Video Games = Art?

Gamasutra drives down this road one more time. This time inspired by the comparisons between 300 and video games.

It’s kind of a misleading topic. When Roger Ebert, for example, says that games aren’t art, he’s simply trying to be dismissive of video games’ impact on society. I doubt the man is really interested in any kind of rational argument on the topic. Really, he’s just trying to downplay the importance that games have on us… and I kind of find that flattering.

After all, if games had no societal impact or weren’t important, he probably wouldn’t even … Continue reading

On Resolution

I’ve been thinking a bit about resolution mechanics over the last few days… random, I know — but that’s what kind of crazy crap comes into my head when I’m not working.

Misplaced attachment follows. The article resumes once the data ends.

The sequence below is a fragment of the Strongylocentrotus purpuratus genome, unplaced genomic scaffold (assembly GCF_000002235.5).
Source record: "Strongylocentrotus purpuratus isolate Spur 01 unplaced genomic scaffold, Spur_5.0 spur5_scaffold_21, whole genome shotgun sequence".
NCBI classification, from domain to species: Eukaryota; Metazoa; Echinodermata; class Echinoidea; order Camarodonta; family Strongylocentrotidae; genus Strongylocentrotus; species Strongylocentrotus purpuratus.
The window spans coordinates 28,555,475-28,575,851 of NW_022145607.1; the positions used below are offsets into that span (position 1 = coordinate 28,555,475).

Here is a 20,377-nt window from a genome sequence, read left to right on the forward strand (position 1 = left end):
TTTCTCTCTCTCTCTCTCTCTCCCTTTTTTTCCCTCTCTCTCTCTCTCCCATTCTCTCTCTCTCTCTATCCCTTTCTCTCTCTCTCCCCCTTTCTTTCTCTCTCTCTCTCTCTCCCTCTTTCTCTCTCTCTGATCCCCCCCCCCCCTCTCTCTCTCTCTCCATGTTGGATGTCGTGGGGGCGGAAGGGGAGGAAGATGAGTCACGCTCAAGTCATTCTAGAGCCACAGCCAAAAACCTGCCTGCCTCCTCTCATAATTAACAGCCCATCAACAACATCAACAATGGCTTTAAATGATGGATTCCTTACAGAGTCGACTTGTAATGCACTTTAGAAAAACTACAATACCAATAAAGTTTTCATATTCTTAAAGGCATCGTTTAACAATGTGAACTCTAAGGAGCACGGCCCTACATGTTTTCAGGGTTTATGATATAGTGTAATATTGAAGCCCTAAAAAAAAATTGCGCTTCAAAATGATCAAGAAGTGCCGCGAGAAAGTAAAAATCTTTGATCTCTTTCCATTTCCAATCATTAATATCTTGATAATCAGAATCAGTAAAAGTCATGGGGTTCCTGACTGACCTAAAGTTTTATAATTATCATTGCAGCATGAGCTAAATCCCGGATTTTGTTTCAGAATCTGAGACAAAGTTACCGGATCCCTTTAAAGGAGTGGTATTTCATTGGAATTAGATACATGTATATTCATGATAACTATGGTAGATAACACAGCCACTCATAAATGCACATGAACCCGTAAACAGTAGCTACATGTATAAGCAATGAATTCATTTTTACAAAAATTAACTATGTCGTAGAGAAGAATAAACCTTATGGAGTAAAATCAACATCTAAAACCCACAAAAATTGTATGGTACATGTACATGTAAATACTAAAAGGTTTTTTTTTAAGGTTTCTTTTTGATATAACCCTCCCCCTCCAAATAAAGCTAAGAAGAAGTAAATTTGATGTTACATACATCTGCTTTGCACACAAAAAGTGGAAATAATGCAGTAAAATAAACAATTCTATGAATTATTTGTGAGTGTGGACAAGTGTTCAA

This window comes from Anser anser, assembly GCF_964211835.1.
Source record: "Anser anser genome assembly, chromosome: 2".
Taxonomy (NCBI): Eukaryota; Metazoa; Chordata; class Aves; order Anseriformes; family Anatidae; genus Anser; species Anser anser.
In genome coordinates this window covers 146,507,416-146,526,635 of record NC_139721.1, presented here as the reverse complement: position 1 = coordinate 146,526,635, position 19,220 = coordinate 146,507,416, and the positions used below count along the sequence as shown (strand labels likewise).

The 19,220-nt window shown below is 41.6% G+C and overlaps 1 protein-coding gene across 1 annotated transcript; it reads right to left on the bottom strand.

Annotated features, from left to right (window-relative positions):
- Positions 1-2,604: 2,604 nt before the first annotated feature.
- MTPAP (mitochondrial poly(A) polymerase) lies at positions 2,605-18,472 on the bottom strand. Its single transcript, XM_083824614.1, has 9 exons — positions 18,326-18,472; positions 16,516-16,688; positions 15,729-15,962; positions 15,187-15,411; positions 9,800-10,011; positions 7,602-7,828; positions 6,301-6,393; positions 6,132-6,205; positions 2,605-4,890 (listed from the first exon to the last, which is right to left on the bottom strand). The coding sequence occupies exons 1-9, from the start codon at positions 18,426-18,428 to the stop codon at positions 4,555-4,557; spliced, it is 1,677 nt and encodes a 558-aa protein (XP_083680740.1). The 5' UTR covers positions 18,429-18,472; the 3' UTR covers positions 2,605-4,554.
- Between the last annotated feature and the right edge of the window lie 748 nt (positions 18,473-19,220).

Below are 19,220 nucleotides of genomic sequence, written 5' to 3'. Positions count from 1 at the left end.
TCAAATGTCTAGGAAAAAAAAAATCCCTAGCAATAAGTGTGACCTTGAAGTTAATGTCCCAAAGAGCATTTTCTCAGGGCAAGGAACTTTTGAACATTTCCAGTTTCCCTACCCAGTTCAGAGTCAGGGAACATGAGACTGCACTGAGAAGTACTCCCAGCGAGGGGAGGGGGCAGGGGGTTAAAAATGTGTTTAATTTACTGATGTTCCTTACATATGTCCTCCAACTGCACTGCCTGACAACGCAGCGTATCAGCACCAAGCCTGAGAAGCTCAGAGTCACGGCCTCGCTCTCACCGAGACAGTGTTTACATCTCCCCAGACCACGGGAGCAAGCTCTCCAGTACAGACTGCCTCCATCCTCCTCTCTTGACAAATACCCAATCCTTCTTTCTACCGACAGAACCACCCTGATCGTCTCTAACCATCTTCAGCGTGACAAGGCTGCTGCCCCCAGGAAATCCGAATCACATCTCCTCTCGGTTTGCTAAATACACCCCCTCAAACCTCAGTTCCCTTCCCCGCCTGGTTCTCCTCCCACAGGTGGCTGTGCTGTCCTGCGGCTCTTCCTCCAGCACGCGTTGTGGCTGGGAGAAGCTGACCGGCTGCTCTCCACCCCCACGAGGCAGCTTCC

By “resolution mechanic” I’m referring to the behind-the-scenes method by which a game resolves its core gameplay mechanic.

The three I’ve been thinking about lately (there could be more, but I’ve only really been pondering the three) are twitch (resolution through a player’s skill with the interface), fortune (resolution by luck), and karma (resolution by value / stats / strategy). Examples of games based on each of the … Continue reading

How Games Affect Us

Sometime last year I played a game called “Indigo Prophecy.” (If you haven’t played it, I highly recommend picking it up. I can vouch for the PS2 version, at least). The game had a number of really interesting mechanics about it that felt very good, but one in particular stuck in my mind, and I find that I’ve been pondering it a lot lately.

  • Spoiler Warning
  • Essentially, there’s a part where you play as a character who is claustrophobic. The mission involves walking into a dimly-lit, very tight space — which obviously sets your character’s phobia off.

    The interesting … Continue reading